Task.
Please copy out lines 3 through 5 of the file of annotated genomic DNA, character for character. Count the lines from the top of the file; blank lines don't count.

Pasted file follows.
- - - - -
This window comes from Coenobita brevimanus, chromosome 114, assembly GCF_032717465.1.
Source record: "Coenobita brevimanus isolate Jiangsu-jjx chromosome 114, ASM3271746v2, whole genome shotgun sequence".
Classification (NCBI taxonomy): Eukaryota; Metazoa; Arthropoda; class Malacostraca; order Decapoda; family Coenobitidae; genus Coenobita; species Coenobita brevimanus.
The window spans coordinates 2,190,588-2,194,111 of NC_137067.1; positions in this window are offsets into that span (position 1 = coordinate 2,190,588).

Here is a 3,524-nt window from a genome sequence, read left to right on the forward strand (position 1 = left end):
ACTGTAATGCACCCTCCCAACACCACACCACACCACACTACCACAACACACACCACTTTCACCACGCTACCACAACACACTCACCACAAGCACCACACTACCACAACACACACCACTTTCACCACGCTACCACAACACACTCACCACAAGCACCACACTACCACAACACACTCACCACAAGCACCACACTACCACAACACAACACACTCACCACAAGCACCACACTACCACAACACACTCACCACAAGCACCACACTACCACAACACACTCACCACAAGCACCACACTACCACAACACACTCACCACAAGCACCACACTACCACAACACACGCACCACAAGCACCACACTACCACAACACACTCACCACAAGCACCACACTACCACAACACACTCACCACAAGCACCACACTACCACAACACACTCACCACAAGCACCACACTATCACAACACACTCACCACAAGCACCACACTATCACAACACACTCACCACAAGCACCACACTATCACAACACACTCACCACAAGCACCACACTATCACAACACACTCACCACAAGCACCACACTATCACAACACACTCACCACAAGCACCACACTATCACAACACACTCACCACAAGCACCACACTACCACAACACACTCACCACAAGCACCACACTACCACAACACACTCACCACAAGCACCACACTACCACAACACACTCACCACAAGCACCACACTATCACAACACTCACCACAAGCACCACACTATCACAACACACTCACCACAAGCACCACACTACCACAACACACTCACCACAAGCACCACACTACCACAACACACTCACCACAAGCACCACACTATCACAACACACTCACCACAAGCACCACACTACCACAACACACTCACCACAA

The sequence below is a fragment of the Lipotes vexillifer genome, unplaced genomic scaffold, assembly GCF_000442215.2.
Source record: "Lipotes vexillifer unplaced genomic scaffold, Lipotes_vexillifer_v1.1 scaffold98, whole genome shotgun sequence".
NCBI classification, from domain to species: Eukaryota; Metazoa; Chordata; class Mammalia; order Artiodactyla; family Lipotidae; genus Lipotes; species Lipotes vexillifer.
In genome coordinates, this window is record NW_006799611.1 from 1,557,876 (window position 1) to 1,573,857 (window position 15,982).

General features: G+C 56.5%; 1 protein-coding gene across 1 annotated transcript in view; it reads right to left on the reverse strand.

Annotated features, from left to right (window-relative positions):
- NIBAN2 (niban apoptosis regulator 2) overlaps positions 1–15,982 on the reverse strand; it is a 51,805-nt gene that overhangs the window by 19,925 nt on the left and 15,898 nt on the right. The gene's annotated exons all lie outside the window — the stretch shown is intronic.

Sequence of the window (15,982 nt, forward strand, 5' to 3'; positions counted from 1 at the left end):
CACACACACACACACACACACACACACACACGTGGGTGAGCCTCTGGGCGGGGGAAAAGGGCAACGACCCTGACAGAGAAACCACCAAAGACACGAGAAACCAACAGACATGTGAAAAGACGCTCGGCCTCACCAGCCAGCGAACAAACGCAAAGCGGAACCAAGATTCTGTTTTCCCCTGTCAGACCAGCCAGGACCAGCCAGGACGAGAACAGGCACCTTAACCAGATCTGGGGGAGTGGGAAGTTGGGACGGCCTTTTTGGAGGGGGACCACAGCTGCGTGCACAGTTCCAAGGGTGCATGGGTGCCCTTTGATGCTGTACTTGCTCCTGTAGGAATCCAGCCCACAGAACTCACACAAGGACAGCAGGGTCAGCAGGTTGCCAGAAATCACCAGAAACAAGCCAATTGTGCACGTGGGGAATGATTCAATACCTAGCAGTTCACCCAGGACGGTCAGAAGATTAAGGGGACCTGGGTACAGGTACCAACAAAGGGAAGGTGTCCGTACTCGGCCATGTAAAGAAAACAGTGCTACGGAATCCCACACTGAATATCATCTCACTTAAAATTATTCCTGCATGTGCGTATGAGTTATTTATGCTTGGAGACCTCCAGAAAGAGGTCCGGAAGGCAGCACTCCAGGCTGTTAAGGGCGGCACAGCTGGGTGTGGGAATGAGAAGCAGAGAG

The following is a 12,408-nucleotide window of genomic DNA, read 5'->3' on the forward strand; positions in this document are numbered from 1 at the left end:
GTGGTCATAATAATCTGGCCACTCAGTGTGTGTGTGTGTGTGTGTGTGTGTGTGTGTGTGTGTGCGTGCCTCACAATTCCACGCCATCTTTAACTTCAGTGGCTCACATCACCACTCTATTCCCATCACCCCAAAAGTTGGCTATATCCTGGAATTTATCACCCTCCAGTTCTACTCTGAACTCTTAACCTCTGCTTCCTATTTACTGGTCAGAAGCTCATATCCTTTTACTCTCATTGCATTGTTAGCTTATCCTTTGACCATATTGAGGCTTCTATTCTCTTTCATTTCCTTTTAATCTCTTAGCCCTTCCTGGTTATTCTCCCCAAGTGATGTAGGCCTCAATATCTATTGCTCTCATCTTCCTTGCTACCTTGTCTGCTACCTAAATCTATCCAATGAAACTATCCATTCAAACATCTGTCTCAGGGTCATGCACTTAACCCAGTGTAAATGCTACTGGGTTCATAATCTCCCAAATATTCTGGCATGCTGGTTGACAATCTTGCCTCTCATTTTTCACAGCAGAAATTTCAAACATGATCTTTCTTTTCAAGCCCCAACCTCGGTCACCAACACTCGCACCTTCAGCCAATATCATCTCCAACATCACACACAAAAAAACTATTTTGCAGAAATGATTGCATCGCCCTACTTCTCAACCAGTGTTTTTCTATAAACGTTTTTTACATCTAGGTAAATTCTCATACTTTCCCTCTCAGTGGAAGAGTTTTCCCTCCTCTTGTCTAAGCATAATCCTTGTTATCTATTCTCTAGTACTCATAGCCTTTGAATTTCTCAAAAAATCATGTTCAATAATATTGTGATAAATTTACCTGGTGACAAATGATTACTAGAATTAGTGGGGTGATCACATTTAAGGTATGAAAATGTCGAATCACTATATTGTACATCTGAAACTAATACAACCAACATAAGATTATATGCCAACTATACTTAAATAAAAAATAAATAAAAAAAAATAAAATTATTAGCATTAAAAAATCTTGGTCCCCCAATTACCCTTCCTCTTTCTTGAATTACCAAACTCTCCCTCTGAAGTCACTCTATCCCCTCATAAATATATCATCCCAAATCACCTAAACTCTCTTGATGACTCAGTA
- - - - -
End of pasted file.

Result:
Classification (NCBI taxonomy): Eukaryota; Metazoa; Arthropoda; class Malacostraca; order Decapoda; family Coenobitidae; genus Coenobita; species Coenobita brevimanus.
The window spans coordinates 2,190,588-2,194,111 of NC_137067.1; positions in this window are offsets into that span (position 1 = coordinate 2,190,588).

Here is a 3,524-nt window from a genome sequence, read left to right on the forward strand (position 1 = left end):